The proximal articulation head of the metatarsals are obscured by their articulation with the distal tarsals and by their mode of overlapping, whereby the medial part of the heads of metatarsals II through V overlies the medial parts. Therefore, just the sharply rounded proximolateral corners of metatarsals I through IV are visible; metatarsal V is fully exposed. Most metatarsals are seen in plantar view. Only metatarsal I of the right pes is seen in plantolateral view. The shafts of metatarsals I, II and III are straight; that of metatarsal I is slightly sinusoid with a medially orientated curvature in its proximal half. From their proximal articulation metatarsals I through IV symmetrically converge in the proximal fifth to two-thirds of their articular diameter as reconstructed. The medial and lateral margins of the metatarsal shafts are parallel. They diverge just proximal to their distal roller joints, their epicondyles are 1/4 wider than the shafts. The metatarsus as a whole has just 1/6 the length of the tibia. Metatarsal II is the longest. Metatarsal I is only very slightly shorter. Metatarsal IV is 1/7 shorter than metatarsal II and metatarsal II is 10% shorter. The diameter of the shafts of these metatarsals is equal.
The fifth metatarsal is rounded triangular in outline and has 1/6 the length of metatarsal IV. Its proximal terminus is rounded and twice as wide as the shafts of the other metatarsals. A proximally pointing process arises from the proximal fourth of the lateral margin of metatarsal V, which overlaps the proximomedial corner of metatarsal IV distally to the hook-shaped process, metatarsal V tapers toward its distal terminus.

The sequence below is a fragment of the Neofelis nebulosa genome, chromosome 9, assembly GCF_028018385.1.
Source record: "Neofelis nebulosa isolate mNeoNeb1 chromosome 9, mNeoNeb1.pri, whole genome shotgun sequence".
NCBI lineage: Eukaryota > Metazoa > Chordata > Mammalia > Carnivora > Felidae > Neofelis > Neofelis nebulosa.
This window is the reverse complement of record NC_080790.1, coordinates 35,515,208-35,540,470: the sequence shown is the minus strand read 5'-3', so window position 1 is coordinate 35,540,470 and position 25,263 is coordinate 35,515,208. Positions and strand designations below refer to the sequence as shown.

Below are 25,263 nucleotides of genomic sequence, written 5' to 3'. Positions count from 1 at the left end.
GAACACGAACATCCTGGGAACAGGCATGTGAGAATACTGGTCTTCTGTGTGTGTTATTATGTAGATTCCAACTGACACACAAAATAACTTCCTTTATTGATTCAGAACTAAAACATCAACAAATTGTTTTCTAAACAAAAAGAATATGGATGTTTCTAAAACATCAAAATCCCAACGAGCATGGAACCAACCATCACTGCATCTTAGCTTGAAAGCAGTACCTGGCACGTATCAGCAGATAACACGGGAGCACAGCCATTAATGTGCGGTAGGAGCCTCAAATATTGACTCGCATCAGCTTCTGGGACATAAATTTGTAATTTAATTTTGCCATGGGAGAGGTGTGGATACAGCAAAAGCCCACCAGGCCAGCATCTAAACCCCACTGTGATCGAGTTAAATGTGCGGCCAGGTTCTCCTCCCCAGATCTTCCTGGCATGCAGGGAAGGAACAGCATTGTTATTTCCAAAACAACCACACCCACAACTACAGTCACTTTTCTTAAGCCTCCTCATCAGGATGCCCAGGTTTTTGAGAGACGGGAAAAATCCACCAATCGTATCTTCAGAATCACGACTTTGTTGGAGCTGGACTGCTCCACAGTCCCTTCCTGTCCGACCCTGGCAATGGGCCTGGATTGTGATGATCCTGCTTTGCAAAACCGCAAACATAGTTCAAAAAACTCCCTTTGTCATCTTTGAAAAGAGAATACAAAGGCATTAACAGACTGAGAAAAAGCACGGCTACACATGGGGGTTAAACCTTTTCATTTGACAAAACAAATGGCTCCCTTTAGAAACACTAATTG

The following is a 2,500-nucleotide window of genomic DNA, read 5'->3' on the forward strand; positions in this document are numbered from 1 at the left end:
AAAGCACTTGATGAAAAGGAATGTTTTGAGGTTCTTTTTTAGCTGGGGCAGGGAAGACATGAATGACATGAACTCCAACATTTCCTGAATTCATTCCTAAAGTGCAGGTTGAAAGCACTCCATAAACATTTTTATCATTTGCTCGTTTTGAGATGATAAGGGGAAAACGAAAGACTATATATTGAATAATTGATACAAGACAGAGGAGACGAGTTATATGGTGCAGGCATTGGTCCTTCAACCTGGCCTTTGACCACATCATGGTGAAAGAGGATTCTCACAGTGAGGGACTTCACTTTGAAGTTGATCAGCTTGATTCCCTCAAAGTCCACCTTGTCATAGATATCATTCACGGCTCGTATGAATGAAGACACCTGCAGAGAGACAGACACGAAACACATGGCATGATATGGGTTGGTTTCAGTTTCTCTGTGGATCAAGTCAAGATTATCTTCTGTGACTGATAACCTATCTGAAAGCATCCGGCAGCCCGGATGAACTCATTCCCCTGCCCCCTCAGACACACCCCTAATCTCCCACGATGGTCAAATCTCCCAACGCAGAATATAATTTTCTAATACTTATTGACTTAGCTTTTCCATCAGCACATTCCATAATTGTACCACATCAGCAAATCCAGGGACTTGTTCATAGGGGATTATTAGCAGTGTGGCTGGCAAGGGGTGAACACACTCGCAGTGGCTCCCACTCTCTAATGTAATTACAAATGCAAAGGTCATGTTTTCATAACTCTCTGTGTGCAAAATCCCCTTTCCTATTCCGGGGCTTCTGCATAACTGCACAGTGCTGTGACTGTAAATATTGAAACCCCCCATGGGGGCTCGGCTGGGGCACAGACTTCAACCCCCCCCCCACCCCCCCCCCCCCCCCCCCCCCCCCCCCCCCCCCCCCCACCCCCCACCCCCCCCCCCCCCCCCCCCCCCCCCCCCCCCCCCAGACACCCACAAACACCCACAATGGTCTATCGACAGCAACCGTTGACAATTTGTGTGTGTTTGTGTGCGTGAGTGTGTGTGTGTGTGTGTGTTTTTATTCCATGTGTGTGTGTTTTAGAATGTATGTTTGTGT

In the right pes, metatarsals I and II as well as II and III include an angle of about 10°. Between metatarsal III and IV the angle is 5°. Metatarsal V lies adjacent to the lateral margin of metatarsal IV. Metatarsals I and II of the left pes lie adjacent to each other. Together, they form an angle of about 8° with metatarsal III. The angle between metatarsals III and IV is 10° and metatarsal V is angled medially at 5°.
All non-ungual pedal phalanges are exposed in plantar aspect. In the left pes, those of digits I through III are slightly dislocated from their metatarsals. With the exception of the phalanx of digit V, all pedal phalanges share the same overall shape but differ in their proportions. Between the articular ends, the lateral and medial margins of the shafts converge to a minimum transverse diameter in the middle. The ventral faces of the shafts show a longitudinally running shallow groove and are transversely slightly concave. The concavity is strongest in their proximal third. The proximal articulation of the non-ungual phalanges is concave in ventral view and about 1/3 wider that the smallest diameter of the shaft. The distal articulation is a double roller with a wide intercondylar sulcus. The ventral faces of the condyles are seen as tiny longitudinal protuberances on the craniomedial and craniolateral corners of the phalanges.